Thursday, January 18, 2007


Today's News of Note

Some clips this morning that caught my eye:

1) The Wall Street Journal editorial page surveys the bustling Democratic presidential field and concludes that it is still Hillary versus the world. It's always interesting and often instructive to see things from the other side -- something many liberal party purists don't seem to get. One graph in the Journal editorial in particular stood out to me:
If we were betting on a wild card challenger, we'd look instead to Al Gore. The former Vice President has been coy about his intentions. But he might be getting a ton of free publicity for his global warming "documentary" come Oscar time, and there's little doubt he could raise money if he got in. Unlike Mrs. Clinton, there are a lot of Democrats who feel passionately about him and his near-win in 2000.
I have been saying something similar for some time, and will elaborate on my reasons why in the near future. For now, though, it's significant that even the Gore-mockers at the Journal are keeping their eyes on the former Veep.

2) The New York Post plays up New York Mayor Bloomberg's call to end teacher tenure as we know it in the city's public schools.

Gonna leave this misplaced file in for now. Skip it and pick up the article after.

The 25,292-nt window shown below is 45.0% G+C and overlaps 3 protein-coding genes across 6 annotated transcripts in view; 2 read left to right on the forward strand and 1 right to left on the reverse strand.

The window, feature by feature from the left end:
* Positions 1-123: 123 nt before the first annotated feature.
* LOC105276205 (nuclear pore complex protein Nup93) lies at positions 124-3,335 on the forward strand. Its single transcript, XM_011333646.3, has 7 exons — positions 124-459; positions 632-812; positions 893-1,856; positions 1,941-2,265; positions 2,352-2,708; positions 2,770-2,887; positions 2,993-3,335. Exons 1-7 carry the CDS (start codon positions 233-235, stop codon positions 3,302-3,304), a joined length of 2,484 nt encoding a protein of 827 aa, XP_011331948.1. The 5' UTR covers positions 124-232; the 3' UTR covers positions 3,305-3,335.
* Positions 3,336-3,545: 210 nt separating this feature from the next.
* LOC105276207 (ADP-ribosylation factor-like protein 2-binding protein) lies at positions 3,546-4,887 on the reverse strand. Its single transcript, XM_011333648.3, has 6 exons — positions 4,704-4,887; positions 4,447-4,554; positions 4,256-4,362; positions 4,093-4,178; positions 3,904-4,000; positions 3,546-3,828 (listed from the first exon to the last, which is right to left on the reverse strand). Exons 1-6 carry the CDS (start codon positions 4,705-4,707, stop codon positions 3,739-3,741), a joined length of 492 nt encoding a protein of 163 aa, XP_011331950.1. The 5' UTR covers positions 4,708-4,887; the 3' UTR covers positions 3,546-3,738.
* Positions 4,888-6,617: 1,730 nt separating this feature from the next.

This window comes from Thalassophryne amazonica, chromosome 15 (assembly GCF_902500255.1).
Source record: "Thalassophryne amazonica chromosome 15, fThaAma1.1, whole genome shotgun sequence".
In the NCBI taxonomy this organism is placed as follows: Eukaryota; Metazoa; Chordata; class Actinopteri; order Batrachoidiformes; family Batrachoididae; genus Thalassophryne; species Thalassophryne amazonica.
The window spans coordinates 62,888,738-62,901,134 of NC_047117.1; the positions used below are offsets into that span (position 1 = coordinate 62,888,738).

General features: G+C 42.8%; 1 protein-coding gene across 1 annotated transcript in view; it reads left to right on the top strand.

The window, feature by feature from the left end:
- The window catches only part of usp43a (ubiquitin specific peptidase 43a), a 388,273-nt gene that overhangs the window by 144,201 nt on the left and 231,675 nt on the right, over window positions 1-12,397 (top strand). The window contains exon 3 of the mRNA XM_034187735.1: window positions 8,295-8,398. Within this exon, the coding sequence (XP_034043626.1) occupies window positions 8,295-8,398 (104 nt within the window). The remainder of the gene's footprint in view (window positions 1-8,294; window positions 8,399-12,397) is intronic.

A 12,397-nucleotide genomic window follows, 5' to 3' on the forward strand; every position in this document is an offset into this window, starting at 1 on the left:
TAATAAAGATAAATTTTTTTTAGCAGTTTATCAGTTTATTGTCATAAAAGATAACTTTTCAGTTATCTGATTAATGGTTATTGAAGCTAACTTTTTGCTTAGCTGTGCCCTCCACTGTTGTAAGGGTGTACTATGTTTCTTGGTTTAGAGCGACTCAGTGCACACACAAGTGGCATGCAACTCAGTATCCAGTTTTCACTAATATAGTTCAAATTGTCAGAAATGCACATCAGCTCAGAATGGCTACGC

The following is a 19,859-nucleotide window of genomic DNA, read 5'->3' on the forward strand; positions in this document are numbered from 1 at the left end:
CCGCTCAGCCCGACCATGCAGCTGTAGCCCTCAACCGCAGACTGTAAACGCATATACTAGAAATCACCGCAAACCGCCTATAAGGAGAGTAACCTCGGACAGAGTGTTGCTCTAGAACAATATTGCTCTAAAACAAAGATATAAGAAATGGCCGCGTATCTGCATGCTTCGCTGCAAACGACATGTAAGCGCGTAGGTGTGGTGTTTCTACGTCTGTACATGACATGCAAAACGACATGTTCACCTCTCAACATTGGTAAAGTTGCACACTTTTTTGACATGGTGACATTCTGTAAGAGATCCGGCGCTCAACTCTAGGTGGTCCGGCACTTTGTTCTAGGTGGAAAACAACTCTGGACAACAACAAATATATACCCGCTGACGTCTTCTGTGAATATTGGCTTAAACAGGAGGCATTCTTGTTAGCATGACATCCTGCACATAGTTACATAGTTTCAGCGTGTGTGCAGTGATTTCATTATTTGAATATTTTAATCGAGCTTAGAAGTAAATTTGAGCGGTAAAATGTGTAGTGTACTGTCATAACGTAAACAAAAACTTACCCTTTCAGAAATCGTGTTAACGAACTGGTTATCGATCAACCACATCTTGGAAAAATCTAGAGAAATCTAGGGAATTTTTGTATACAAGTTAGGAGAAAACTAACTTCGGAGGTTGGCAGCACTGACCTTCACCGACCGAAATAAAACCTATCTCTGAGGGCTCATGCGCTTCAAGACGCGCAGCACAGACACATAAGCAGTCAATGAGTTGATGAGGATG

Bloomberg, in his State of the City Address, outlined a plan to work with the United Federation of Teachers to tighten standards for granting tenure - which he suggested is too often awarded by default, not on merit.

"We must do a better job of keeping new teachers who are effective instructors . . . but we must also make sure that ineffective teachers are not awarded the privilege of tenure and the near-lifetime job security that comes with it," Bloomberg said.
This is yet another example of why Bloomberg could be an intriguing wild-card should he choose to run for president as an independent. Time and again, he has shown remarkable courage in taking on big fights, particularly when it comes to turning around the city's dysfunctional public school system, without handwringing over the potential political fallout. It's enough to make you forget, to borrow the Mayor's own words, that he is a short Jewish billionaire with a bad voice.

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